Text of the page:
Beverly Varon

Beverly Varon

Funeral services were held on Wednesday, July 27th at 1:30 pm at Evergreen Washelli.

Beverly Varon was born February 11, 1948, the oldest of 4 children to Harry and Rae Varon. She graduated Franklin High School in 1966 and then she went to the University of Washington.

Following that she worked at the Piccadilly Corner Olympic Hotel as a cocktail waitress. Then she worked at Rainier Bank and Metropolitan Credit Union, first as a teller and then as a loan officer.

Bev was very active in Hadassah, serving as treasurer and president. It was a very important charity for her. Bev was a lifetime member of SBH and always made generous donations.

Bev loved to travel, she went on many cruises with her girlfriends. Her last cruise was with her father when he was 92 years old when they went to the Panama Canal. When they were on the cruise Beverly and Harry complained that they couldnít see anything because Bev was too short to see over the people in front of her and Harry because of his poor eye sight!

After Bevís mother passed away she moved in with her dad to look after him. For seven years she put her life on hold to take care of him along with her siblings. She never felt that it was a burden, she took it on as a loving daughter showing the upmost respect for the man she admired the most her father. Many would have seen it as Bev sacrificing her life for her dad. But of course Bev didnít see it like that she saw it as a special opportunity to spend time with her dad.

Bev had many friends but her two closest friends were Marsha Pressman and Carol Bernstein Aleha Hashalom. Marsha was a fantastic friend throughout Bevís many yearsí illness, she was always there for her during the many chemo sessions. They talked all the time, they were like sisters.

Bev loved to shop, her favorite tv channel was QVC. she really enjoyed going to craft fairs and pop concerts but more than anything Bev loved people. She had a phenomenal memory for relationships. She had a story for every occasion and was a great story teller. She was really interested in what was going on in your life. She never let you think for one moment that she was scared or worried. She handled her cancer with such dignity and courage.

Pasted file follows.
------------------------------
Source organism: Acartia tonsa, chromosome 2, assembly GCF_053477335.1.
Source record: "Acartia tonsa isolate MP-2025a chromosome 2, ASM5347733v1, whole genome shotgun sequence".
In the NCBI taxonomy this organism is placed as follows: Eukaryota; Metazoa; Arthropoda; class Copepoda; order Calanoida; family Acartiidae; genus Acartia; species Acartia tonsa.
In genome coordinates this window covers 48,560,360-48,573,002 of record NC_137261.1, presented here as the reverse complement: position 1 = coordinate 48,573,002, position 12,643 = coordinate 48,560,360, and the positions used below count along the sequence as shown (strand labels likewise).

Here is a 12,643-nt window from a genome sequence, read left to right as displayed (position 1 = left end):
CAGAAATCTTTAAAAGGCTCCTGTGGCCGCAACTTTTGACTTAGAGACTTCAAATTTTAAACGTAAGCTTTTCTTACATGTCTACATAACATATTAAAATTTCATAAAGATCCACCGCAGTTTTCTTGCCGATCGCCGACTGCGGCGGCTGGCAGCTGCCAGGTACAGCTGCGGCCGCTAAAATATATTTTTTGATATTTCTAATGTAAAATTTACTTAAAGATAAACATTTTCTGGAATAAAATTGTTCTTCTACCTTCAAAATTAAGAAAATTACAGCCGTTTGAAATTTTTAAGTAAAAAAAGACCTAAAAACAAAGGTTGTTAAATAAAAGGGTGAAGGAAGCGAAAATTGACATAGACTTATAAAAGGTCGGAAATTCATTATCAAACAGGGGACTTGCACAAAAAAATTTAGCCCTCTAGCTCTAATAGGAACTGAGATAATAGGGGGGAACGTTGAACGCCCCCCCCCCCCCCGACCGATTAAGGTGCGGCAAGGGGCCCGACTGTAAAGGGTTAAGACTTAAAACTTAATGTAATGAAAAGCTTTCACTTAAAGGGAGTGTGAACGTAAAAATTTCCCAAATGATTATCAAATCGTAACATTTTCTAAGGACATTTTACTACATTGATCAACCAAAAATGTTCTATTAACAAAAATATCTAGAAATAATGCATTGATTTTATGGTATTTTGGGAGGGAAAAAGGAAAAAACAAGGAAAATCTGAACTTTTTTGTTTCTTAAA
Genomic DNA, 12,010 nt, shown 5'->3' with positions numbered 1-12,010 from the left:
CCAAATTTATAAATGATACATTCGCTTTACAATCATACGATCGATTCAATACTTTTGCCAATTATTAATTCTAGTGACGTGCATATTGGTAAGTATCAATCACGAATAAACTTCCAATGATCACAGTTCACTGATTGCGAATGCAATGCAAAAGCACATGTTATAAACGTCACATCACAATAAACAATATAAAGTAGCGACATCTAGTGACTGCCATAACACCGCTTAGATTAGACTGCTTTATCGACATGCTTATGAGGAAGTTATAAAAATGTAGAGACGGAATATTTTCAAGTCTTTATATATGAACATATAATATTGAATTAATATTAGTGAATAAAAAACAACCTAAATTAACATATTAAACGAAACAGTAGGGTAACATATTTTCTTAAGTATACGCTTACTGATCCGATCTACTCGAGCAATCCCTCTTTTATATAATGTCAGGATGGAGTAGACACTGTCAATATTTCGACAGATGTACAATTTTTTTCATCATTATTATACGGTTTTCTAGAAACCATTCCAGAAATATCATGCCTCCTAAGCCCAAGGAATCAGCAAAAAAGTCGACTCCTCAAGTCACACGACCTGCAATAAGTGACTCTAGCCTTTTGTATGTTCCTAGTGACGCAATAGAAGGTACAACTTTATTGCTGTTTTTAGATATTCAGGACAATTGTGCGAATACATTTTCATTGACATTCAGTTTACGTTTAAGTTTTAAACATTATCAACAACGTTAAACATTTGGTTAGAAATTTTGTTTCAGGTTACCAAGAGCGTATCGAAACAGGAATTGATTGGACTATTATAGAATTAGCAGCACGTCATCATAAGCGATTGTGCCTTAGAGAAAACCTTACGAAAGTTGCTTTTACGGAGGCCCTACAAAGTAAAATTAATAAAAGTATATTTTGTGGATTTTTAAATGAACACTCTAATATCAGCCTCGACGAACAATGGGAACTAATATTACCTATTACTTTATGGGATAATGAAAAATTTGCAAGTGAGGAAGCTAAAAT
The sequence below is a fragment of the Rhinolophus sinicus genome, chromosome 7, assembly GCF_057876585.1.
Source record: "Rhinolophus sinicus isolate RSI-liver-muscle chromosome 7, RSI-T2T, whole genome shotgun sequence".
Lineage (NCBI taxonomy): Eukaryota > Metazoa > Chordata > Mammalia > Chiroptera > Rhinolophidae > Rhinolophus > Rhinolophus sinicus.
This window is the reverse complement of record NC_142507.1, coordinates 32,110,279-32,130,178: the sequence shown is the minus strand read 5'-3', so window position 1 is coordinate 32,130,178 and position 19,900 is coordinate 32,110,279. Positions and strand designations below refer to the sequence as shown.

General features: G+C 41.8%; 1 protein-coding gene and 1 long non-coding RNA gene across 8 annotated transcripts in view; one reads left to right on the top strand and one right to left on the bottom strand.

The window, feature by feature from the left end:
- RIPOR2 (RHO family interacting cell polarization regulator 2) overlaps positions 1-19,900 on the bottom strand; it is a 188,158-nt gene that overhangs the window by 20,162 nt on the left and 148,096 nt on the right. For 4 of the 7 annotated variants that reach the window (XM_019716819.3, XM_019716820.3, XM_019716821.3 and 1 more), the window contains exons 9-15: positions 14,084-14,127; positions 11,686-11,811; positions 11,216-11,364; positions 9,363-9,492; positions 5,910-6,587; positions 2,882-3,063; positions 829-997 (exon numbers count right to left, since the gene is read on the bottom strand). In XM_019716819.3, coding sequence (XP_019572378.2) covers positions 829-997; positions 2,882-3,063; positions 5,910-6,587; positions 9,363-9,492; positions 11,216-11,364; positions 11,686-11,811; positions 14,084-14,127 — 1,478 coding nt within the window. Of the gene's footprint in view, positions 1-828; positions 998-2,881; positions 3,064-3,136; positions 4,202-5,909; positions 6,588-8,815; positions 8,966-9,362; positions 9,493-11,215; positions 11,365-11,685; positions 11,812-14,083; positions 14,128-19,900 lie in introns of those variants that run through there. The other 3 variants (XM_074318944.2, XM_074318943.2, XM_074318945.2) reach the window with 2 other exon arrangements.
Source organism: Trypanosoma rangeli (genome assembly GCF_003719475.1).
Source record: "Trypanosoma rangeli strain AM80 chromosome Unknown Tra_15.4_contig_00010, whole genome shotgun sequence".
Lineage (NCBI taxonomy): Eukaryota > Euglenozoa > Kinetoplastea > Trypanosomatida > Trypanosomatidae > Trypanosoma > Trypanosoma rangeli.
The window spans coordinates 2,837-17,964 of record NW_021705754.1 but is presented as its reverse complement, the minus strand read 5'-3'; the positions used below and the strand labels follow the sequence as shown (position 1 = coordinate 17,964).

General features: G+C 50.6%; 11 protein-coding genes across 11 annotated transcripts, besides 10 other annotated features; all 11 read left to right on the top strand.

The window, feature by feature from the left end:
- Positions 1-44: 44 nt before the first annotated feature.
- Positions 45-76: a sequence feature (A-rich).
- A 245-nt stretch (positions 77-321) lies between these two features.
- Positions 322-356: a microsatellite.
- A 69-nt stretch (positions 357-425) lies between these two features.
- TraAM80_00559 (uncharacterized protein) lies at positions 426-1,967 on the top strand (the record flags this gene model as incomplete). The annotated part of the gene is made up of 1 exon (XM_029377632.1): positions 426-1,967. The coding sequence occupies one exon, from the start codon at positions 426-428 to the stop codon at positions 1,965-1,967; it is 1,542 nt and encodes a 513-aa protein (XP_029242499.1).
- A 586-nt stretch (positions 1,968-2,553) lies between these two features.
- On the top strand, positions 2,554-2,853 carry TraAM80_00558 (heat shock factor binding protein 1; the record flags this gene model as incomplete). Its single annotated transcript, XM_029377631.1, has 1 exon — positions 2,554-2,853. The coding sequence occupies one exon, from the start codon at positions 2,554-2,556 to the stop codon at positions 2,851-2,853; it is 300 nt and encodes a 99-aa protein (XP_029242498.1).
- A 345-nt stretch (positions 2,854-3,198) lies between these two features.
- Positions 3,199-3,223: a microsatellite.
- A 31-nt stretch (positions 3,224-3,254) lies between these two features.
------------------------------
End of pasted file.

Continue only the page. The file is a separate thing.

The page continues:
I once asked Bev, where did you learn to always be so optimistic, so upbeat. And she told me that her parents instilled such warmth and encouragement that she couldnít imagine life any other way. She told me how she took Spanish one year in high school and the teacher was so condescending to her every time she mixed up her ladino and Spanish.

She was so upset one evening that Harry asked why she was upset and Harry told her, no one has the right to make you feel that way. If thatís the way the teacher is making you feel then you donít have to take the Spanish. This was coming from a man who valued education so highly. He would give presents to all the kids when they got As on their report cards and tests. Bev, decided to persevere with her studies and she worked really hard and she got a C. Harry was so proud of her he gave her a present as if she had got an A.

Bev learned from this experience a number of lessons A) She would never give up on things no matter what. B) The importance of being encouraging to others and C) To not let negative comments and thoughts get the better of her.

One of Bevís disappointments, was that she never learned to read Hebrew, but that didnít stop Bev coming to my weekly Torah portion class whenever she was physically able. She would ask great questions and she would bring along, Renee and her friends to class too.

Bev was a beloved aunt to all her nieces and nephews, to all her cousins, her brothers and sister. To the whole family. On behalf of Isaac, Rene and Jack I want to thank and acknowledge all the cousins, nieces and nephews and friends who have helped so much over the months and years with Bev.

Everyone visited Bev during her hospice care. Many of us find it very hard visiting someone in hospice but Bev had such a personality that she always turned the topic to talking about you, or something fun or exciting happening or a great story. There was no self-pity, no feeling sorry for herself. It was for this reason that we all came to love Beverly and why we are all feeling the way we are right now. We got so much from visiting and spending time with her. She enriched our lives and we are the poorer without her.

Greg Roer put it best about Bevís life: By teaching us how to die, she taught those of us who were with her in these last few months, how to live. She taught us to smile when things are going good, to smile when things are going bad, to live life up until the very end with dignity and outward optimism, to appreciate those around you. But most of all, to face what life throws at you honestly and to never, ever feel sorry for yourself.


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